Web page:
IEDERAL REPORTER. MARTIN
BALDWIN and others.
OF OAUSE IN STATE COURT.
'(}i;rcuit Court, D. Val,ifornia.' February 4,1884./
JURISDICTION OF FEDERAL
Penuing a suit in a state court for the partition of lanet, a court of the United States having concurrent jurisdiction may refuse to entertain a snit between the same parties or their successors hy purchase, pendente lite, when the issues and interests involved in the two calles are the same.
The facts'are stated in the opinion. W. S. Woods, for complainant. Latiner &; Morrow, for defendants. SAWYER, J., (orally.) This is a suit for partition of a ranch, Camilo Martin bringing the suit against Baldwin and Garvey for partition, alleging that he owns a certain portion, and that Baldwin and Garvey own the remaining portions. The plea sets up that W. and F. W. Temple commenced suit in the district court for the district of Los Angeles county, against Baldwin, one of the defend,ants in this suit, and several other defendants named, being the other at the time, for a partition of this same ratlCh; that said suit is still pending in the superior court for the county of Los Angeles; that it embraces the identical object and subject-matter involved in this suit; that since the commencement of that suit, the plaintiff in this proceeding, Camilo Martin, has purchased the interest of the Temples, and now owns the Same interest that the Temples did; that (j:arvey has purchased the interest of some of the other defendants in the suit; and that Camilo Martin, the complainant in this suit, and Baldwin have also purchased the remaining interest of the other defendants .in the suit, so that now Martin, Garvey, and Baldwin are owners of the entire ranch; that though there are other parties to the former .suit for partition, yet the parties to the present suit have succeeded to their interests, pendente lite, and are now the only parties in interest; that the same interests flore now involved, the parties to this suit having purchased in subsequently to thl:l bringing of the former suit with and the filing of notice lis pendens, and are, those other parties; that this suit involves precisely the same questions that the former suit does; and that the judgment or the decree in the former suit would be binding upon all the world. Section 1908 of the Code of Civil Procedure says:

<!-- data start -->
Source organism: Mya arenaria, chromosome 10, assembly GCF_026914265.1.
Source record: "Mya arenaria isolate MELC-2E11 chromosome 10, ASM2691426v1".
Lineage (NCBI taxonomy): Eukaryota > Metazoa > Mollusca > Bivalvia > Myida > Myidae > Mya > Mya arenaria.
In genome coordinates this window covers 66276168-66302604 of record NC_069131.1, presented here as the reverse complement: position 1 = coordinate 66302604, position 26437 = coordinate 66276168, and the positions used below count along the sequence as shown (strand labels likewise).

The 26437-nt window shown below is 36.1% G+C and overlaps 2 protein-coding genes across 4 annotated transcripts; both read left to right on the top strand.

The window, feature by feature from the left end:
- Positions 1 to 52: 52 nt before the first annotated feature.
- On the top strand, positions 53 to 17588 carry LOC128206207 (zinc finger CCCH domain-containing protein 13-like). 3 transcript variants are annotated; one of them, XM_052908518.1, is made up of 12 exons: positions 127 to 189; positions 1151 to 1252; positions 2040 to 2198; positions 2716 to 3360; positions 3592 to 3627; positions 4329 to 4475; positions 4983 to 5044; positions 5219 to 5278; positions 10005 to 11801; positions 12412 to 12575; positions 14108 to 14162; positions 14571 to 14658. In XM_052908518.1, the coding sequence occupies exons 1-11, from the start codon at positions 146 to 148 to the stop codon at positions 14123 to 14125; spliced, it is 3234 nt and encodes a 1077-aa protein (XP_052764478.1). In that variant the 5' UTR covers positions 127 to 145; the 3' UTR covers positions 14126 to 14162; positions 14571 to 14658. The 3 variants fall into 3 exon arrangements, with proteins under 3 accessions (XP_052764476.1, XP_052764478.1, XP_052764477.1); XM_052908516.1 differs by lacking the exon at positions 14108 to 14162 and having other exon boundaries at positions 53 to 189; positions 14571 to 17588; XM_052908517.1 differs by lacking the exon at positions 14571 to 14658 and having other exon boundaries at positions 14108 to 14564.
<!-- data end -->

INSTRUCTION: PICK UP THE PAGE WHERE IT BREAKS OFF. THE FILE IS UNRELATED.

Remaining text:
Precisely the same relief is to be had in one suit as in the other, and the judgment in the first suit would be binding upon all the pa.r-
ties. It is true that these are different jurisdictions, that is to say, one is the jurisdiction of the United States and the other of. the state court, and in ordinary cases the pending of the suit in one of thesf> tribunals would not abate a suit pending in another. But these suits are for partition of the same land, and the two courts might reach a different result and there be no error in either proceeding upon which the judgment could be reversed. The parties would find themselves in a very embarrassing position if the judgments ,should be different in the different courts and both of them be valid. The jurisdiction of the two courts is concurrent. The proceeding is in the nature of a proceeding in rem. Where two courts have concurrent jurisdiction in a proceeding in rem, and one court obtains possession of the res, ordinarily it would be entitled to proceed to judgment without interference from the other cqurt. Certainly, one court would not be entitled to take the res out of the possession of another court of concurrent jurisdiction, which, in the exercise of its lawful authority, has obtained the actual, physical of the thing in suit.' It to me that the same principle should apply to a suit for partition. The action is local, and the courts, having concurrent jurisdiction, must necessarily exercise the same territorial jurisdiotion, although the conrts may be courts of different sovereignties. The prooeeding' being in the nature of a proceeding in rem, the court first obtaining legal possession or control of the res ought, by comitya.t least, if not otherwise, to be permitted to proceed to an adjudication without interferenceby the other court. As a matter of sound legal discretion and comity, I think the court is authorized to abate the suit in this court on the ground of the pending of the other suit in the state court, even if the party pleading the matter of abatement is not entitled to have it abated as a matter of strict legal right. The complainant cannot complain, for he purchased pending the former suit, and the of lis pendens, filed in pursuance of the statute, informed him of the condition of the lands. He purchased into a lawsuit in regard to lands already in the legal control of another court. This court, at the commencement of that suit, had no jurisdiction whatever of the case,-the parties being then all oitizens of California,....,..and complainant took his interest cum onere. Let the plea be sustained.